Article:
Next, a heterozygous (HET) Dmp1 lacZ knock-in brain was isolated and stained in X-gal solution overnight. Unexpectedly, 'blue' blood vessels noticeably displayed a discontinuous pattern in some muscle cells (Fig 2c). To confirm whether this expression pattern in the blood vessel is ubiquitous, a tongue and uterus were also stained and photographed, both showing a similar pattern as that in brain (Fig 2d). Note that the lacZ signal is much stronger in bone and incisor pulp. This could explain in part why the DMP1 immunohistochemistry assay only detected DMP1 signals in the cranial bone but not in brain.
In searching for the specific cells which expressed a Dmp1 lacZ signal, the above tissues were briefly fixed in 4% PFA on ice, followed by sucrose precipitation and frozen section preparations. The X-gal stain was performed with either H&E counter staining or an immunohistochemistry assay using a polyclonal antibody against an α smooth muscle actin. Interestingly, the X-gal stain positive blue cells were directly linked to the blood vessel in both the early and the late stages of angiogenesis (Fig 2e). Importantly, there were no neurons stained positive in the Dmp1-lacZ-knock-in mice (Fig 2f). Furthermore, in the brain blood vessel, all muscle cells were ubiquitously stained with an α smooth muscle actin antibody, whereas a lacZ signal was only detected in some of these muscle cells in a discontinuous pattern, suggesting that DMP1 is expressed in a subgroup of muscle cells (Fig 2g). This data seems supporting a ubiquitous expression pattern of the Dmp1 lacZ in a subgroup of muscle cells in the blood vessel, likely pericytes. Note that blood vessels are formed from endothelial cells and pericytes. The endothelial cells are well characterized but pericytes are not but now coming into focus as important regulators of angiogenesis and blood vessel function, and as potential drug targets. However, there is no good marker for pericytes. Dmp1-reporter mice might be developed to be used for cell sorting to isolate pure pericyte cells for angiogenesis in a future study.
Although previous studies showed that DMP1 is present in the brain (11), the immunohistochemistry and X-gal stain assay performed in this current study failed to display DMP1 signals in neuron cells. Based on these results, a brain defect is an unlikely origin for the observed, abnormal balance behavior. Likewise, DMP1 null mice failed to show change in brain structure, which would have been linked to a change in body balance (see Fig. S1). Furthermore, DMP1 was only detected in bone cells (osteocytes) but not in any other cells of the vestibular apparatus (Fig 3). Finally, based on the data obtained, DMP1 was shown to be expressed in a subgroup of blood vessel muscle cells, including those found in the brain. It is still uncertain as to which specific muscle cells are positively stained with X-gal due to a lack of specific pericyte markers. The goal of future studies is to identify this unknown muscle group and understand its significance.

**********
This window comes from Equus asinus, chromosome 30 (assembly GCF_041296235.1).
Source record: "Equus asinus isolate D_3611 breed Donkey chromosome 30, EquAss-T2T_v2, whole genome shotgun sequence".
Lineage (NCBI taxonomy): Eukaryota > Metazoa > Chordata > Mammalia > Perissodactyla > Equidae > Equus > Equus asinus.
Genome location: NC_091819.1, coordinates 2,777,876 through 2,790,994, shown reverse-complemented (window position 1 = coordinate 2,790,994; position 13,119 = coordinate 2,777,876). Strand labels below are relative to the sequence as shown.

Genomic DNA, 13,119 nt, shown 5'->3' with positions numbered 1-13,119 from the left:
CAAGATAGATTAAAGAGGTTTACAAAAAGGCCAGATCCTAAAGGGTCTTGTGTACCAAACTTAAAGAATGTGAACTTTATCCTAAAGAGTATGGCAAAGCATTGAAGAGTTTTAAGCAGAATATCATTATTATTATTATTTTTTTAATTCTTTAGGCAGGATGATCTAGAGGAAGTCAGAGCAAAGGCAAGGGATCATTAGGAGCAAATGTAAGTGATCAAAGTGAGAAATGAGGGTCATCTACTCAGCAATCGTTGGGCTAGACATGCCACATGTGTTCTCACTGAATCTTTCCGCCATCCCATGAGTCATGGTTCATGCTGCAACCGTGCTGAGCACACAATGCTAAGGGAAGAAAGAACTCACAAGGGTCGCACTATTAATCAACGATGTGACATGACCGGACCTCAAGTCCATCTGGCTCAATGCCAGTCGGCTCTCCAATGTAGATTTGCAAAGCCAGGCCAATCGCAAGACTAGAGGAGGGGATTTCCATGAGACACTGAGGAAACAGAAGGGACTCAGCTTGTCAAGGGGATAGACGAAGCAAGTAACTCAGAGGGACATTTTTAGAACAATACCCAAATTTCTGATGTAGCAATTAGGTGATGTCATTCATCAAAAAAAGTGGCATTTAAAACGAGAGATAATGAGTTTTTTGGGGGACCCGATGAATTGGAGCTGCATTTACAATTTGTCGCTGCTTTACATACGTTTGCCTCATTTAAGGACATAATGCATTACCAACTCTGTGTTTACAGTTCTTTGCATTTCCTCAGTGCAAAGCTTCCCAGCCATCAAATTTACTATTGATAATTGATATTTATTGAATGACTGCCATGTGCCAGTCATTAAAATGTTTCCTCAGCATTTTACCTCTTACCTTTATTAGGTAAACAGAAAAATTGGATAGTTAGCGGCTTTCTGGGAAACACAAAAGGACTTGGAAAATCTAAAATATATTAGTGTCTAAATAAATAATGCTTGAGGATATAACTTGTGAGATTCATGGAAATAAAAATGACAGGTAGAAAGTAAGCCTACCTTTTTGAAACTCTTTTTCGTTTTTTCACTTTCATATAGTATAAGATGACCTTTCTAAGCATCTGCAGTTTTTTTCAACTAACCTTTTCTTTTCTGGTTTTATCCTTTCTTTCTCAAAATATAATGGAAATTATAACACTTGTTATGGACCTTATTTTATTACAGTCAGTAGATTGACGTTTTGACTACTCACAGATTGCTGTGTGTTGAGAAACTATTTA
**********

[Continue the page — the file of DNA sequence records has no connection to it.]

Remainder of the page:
DMP1 was only expressed in bone cells (osteocytes, brown color) but not in other cells of the vestibular apparatus. A polyclonal antibody against DMP1 was used for immunohistochemistry. DMP1 could not be detected in the vestibular hair or supporting cell (a) or the neuron cell (b).
There were no apparent changes in Dmp1 KO brain structures. H&E stained images showed no apparent difference in brain structure that is responsible for body balance in the WT control (left panel), KO (right panel) and Res group (right panel).
The components responsible for conscious perception of the body's position are situated within the bony vestibule. This fluid-filled, vestibular apparatus contains sensory cells, the hair cells, that detect body movement. These cells, responding to changes of rapid linear accelerations and deceleration via an alteration of a fluid flow wave, create electrical action potentials. The signals are then transmitted to the brain for perception of the body's position. Dmp1-null mice displayed a striking change in both the bone morphology and bone mineralization (16, 18, 20). Thus, we hypothesize that the surface of the bony wall of the Dmp1-null vestibular apparatus is porous and rough, which may cause turbulent fluid movement when the body position is changed. As a result, the turbulent fluid wave affects the hair cells, and their transmission of motion signals to the brain, leading to circling behavior and hyper reaction.